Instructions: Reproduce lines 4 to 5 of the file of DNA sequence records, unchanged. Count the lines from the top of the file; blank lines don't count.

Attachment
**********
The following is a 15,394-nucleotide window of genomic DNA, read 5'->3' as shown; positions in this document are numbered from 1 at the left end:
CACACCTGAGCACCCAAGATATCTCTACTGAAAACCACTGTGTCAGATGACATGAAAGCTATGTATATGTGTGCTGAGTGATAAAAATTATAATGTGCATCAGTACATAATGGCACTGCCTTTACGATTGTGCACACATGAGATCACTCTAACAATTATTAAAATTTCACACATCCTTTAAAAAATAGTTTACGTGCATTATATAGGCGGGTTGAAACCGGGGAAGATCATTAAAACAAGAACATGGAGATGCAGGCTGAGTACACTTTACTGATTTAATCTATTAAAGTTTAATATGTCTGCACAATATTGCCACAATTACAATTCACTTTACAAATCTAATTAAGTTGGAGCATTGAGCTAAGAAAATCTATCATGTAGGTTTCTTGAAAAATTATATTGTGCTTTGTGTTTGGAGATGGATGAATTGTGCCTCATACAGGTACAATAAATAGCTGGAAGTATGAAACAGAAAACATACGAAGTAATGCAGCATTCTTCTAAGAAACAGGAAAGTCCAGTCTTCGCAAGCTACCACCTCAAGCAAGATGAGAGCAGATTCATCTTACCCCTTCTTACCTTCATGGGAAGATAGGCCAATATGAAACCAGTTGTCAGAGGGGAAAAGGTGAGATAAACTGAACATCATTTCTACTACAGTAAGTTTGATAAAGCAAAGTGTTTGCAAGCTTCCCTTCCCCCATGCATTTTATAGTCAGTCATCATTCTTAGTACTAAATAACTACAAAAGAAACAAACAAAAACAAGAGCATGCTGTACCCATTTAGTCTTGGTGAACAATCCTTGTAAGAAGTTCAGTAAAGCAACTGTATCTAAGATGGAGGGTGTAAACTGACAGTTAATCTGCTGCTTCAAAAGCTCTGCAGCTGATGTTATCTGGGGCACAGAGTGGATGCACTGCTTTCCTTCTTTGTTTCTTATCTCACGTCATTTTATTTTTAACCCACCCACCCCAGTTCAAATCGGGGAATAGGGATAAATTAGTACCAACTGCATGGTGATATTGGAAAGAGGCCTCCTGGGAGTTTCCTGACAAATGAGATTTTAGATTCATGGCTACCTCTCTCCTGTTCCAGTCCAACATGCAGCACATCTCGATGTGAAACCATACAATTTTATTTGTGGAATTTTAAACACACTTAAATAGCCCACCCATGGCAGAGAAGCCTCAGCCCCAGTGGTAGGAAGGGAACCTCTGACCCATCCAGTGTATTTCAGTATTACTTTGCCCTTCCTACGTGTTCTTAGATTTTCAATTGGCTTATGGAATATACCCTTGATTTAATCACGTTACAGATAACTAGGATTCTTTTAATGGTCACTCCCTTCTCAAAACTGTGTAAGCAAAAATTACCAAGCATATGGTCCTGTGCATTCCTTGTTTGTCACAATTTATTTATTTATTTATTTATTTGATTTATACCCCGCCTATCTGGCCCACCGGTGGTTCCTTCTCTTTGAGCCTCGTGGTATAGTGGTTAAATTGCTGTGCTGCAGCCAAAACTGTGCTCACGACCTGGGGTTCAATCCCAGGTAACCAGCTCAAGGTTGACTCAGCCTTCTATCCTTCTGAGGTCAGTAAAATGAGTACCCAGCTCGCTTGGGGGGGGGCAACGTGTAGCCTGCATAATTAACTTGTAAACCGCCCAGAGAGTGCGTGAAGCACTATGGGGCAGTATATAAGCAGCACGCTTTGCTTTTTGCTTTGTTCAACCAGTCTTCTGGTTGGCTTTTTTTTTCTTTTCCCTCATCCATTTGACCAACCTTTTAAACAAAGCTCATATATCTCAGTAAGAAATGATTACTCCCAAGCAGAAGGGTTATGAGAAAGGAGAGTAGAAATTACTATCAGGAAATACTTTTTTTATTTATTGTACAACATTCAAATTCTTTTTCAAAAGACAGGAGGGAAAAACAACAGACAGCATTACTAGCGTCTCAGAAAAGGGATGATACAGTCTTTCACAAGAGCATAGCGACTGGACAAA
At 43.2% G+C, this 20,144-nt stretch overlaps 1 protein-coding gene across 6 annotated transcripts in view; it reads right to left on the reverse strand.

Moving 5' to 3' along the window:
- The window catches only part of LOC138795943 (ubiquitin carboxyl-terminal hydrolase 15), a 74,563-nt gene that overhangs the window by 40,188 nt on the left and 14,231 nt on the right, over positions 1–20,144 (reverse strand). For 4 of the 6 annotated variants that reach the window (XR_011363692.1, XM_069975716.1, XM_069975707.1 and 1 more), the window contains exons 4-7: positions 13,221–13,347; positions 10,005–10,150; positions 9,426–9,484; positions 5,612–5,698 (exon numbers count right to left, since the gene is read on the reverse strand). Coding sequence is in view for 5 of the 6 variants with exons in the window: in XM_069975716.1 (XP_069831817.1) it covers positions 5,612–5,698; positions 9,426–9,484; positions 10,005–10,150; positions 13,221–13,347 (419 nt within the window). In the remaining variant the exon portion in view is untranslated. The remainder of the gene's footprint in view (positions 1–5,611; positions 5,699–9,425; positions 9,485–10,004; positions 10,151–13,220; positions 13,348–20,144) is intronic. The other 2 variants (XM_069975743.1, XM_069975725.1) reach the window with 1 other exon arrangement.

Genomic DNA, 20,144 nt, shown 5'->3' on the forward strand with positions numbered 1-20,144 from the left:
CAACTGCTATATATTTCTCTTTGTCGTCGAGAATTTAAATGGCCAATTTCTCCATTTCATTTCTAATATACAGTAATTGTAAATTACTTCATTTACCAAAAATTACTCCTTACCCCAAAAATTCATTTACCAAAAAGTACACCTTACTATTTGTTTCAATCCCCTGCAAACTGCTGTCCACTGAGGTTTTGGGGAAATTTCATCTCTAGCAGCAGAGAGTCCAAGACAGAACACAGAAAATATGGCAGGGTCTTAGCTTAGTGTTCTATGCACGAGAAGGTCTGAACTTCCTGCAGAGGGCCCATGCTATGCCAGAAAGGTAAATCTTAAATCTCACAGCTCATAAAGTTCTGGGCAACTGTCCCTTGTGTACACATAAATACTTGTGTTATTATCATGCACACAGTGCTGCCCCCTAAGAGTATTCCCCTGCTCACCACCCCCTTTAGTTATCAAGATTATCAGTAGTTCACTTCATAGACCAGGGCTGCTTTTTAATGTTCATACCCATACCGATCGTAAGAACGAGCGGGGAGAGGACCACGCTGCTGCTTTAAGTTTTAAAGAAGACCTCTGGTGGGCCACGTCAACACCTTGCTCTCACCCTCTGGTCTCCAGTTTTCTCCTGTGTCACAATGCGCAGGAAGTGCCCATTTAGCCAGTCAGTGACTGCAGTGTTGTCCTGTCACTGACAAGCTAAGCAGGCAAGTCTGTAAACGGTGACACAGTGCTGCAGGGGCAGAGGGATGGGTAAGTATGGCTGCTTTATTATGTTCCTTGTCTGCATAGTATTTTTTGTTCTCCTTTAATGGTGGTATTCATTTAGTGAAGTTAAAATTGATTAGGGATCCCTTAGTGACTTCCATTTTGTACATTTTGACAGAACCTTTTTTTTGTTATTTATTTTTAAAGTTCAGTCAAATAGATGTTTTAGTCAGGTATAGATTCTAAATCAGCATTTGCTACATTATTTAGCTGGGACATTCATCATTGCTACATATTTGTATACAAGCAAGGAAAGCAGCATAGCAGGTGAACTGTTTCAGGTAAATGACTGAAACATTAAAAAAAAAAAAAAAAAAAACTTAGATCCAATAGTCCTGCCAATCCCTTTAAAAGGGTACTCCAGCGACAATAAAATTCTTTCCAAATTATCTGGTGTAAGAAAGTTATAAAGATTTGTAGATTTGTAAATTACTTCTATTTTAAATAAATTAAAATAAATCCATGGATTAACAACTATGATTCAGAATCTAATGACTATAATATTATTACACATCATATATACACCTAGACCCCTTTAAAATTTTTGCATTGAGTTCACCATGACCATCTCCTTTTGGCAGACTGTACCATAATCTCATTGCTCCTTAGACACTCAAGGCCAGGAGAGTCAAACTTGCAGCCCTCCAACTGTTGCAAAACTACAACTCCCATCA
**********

Moving 5' to 3' along the window:
- The window catches only part of LOC138795943 (ubiquitin carboxyl-terminal hydrolase 15), a 74,563-nt gene that overhangs the window by 40,188 nt on the left and 14,231 nt on the right, over positions 1–20,144 (reverse strand). For 4 of the 6 annotated variants that reach the window (XR_011363692.1, XM_069975716.1, XM_069975707.1 and 1 more), the window contains exons 4-7: positions 13,221–13,347; positions 10,005–10,150; positions 9,426–9,484; positions 5,612–5,698 (exon numbers count right to left, since the gene is read on the reverse strand). Coding sequence is in view for 5 of the 6 variants with exons in the window: in XM_069975716.1 (XP_069831817.1) it covers positions 5,612–5,698; positions 9,426–9,484; positions 10,005–10,150; positions 13,221–13,347 (419 nt within the window). In the remaining variant the exon portion in view is untranslated. The remainder of the gene's footprint in view (positions 1–5,611; positions 5,699–9,425; positions 9,485–10,004; positions 10,151–13,220; positions 13,348–20,144) is intronic. The other 2 variants (XM_069975743.1, XM_069975725.1) reach the window with 1 other exon arrangement.